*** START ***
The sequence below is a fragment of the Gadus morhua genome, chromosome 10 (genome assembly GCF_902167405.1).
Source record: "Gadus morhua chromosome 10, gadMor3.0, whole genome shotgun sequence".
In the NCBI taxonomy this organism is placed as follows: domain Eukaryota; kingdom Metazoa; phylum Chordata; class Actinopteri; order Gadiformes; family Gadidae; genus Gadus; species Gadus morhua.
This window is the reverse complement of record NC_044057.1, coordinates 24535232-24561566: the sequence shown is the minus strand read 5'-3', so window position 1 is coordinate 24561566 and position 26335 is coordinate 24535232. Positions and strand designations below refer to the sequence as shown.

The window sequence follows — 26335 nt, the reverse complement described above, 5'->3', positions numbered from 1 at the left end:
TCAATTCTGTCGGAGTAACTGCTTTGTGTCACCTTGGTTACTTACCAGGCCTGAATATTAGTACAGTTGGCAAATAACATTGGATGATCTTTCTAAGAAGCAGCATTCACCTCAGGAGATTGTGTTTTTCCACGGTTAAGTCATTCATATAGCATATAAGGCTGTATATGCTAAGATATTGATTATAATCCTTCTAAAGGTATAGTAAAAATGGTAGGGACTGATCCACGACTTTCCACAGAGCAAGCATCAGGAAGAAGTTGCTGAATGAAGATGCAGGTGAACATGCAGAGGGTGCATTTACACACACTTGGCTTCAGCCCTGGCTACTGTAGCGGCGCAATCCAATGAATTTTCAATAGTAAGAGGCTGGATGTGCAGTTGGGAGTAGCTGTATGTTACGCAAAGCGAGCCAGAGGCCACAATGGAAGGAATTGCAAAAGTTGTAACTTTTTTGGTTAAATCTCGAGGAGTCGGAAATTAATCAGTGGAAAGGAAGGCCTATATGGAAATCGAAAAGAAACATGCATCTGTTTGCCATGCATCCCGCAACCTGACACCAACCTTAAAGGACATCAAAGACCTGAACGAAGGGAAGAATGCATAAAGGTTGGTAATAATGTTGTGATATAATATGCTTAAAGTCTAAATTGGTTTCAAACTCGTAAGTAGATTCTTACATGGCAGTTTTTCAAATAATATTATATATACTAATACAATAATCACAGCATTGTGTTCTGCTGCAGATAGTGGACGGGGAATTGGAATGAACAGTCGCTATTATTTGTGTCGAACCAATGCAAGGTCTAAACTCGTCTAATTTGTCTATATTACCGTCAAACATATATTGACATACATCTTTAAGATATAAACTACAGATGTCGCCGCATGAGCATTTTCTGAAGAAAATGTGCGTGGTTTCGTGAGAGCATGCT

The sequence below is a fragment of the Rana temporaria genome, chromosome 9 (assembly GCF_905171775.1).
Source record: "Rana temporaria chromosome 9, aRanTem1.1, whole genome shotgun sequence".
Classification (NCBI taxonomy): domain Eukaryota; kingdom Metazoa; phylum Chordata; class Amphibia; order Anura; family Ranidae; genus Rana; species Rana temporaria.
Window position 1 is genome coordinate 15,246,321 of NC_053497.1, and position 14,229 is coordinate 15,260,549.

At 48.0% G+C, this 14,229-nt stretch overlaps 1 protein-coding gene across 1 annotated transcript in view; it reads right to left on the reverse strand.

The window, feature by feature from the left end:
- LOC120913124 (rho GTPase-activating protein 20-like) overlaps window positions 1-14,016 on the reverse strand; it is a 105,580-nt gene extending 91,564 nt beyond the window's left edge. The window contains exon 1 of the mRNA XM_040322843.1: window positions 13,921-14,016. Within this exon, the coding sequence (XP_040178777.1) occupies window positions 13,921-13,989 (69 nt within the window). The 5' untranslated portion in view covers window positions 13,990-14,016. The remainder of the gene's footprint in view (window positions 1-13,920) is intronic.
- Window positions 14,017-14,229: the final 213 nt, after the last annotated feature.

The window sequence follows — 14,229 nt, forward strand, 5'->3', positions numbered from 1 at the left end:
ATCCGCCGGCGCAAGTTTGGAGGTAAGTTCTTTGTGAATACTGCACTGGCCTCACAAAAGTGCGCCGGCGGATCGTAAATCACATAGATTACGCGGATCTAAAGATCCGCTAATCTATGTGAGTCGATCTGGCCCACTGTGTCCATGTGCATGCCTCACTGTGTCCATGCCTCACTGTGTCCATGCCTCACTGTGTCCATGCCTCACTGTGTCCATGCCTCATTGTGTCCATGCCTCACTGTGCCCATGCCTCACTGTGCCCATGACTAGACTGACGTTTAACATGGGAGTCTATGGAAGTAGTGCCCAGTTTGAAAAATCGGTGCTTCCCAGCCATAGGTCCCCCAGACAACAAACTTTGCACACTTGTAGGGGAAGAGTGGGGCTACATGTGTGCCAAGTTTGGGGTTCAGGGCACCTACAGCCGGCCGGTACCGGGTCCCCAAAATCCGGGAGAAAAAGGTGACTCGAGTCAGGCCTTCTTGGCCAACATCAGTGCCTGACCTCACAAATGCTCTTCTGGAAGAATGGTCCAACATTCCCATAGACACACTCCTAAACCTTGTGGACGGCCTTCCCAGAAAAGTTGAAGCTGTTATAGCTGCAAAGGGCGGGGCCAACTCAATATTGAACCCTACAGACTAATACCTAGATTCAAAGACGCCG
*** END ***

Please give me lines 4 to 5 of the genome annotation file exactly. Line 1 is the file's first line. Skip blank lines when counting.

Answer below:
This window is the reverse complement of record NC_044057.1, coordinates 24535232-24561566: the sequence shown is the minus strand read 5'-3', so window position 1 is coordinate 24561566 and position 26335 is coordinate 24535232. Positions and strand designations below refer to the sequence as shown.

The window sequence follows — 26335 nt, the reverse complement described above, 5'->3', positions numbered from 1 at the left end: